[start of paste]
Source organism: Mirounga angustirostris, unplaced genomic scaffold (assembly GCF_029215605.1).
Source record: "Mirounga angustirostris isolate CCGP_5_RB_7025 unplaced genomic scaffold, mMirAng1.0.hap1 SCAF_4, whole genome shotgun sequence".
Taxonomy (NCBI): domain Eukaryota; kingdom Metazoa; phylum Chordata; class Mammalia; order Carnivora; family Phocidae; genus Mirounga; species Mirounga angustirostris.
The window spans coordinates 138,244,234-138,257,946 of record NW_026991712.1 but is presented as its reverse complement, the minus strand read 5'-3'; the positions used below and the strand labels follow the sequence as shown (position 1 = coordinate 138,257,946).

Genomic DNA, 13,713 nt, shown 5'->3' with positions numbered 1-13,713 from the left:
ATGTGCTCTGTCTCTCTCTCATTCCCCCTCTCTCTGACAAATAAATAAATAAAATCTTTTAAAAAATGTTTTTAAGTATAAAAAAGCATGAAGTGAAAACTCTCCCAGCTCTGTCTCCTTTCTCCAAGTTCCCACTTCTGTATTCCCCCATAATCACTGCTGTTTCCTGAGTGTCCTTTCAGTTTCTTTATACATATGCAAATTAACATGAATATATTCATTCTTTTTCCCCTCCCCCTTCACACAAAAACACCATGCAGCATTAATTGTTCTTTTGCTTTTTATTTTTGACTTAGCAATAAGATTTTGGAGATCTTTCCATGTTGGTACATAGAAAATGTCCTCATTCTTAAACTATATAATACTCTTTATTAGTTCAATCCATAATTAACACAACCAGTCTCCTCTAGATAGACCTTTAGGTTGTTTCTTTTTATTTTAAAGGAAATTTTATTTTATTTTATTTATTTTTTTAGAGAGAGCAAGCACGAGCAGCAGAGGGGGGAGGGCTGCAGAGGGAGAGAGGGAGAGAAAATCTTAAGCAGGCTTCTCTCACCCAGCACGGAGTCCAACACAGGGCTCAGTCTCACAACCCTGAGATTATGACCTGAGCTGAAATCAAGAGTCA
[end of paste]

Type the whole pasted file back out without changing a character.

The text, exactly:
Source organism: Mirounga angustirostris, unplaced genomic scaffold (assembly GCF_029215605.1).
Source record: "Mirounga angustirostris isolate CCGP_5_RB_7025 unplaced genomic scaffold, mMirAng1.0.hap1 SCAF_4, whole genome shotgun sequence".
Taxonomy (NCBI): domain Eukaryota; kingdom Metazoa; phylum Chordata; class Mammalia; order Carnivora; family Phocidae; genus Mirounga; species Mirounga angustirostris.
The window spans coordinates 138,244,234-138,257,946 of record NW_026991712.1 but is presented as its reverse complement, the minus strand read 5'-3'; the positions used below and the strand labels follow the sequence as shown (position 1 = coordinate 138,257,946).

Genomic DNA, 13,713 nt, shown 5'->3' with positions numbered 1-13,713 from the left:
ATGTGCTCTGTCTCTCTCTCATTCCCCCTCTCTCTGACAAATAAATAAATAAAATCTTTTAAAAAATGTTTTTAAGTATAAAAAAGCATGAAGTGAAAACTCTCCCAGCTCTGTCTCCTTTCTCCAAGTTCCCACTTCTGTATTCCCCCATAATCACTGCTGTTTCCTGAGTGTCCTTTCAGTTTCTTTATACATATGCAAATTAACATGAATATATTCATTCTTTTTCCCCTCCCCCTTCACACAAAAACACCATGCAGCATTAATTGTTCTTTTGCTTTTTATTTTTGACTTAGCAATAAGATTTTGGAGATCTTTCCATGTTGGTACATAGAAAATGTCCTCATTCTTAAACTATATAATACTCTTTATTAGTTCAATCCATAATTAACACAACCAGTCTCCTCTAGATAGACCTTTAGGTTGTTTCTTTTTATTTTAAAGGAAATTTTATTTTATTTTATTTATTTTTTTAGAGAGAGCAAGCACGAGCAGCAGAGGGGGGAGGGCTGCAGAGGGAGAGAGGGAGAGAAAATCTTAAGCAGGCTTCTCTCACCCAGCACGGAGTCCAACACAGGGCTCAGTCTCACAACCCTGAGATTATGACCTGAGCTGAAATCAAGAGTCA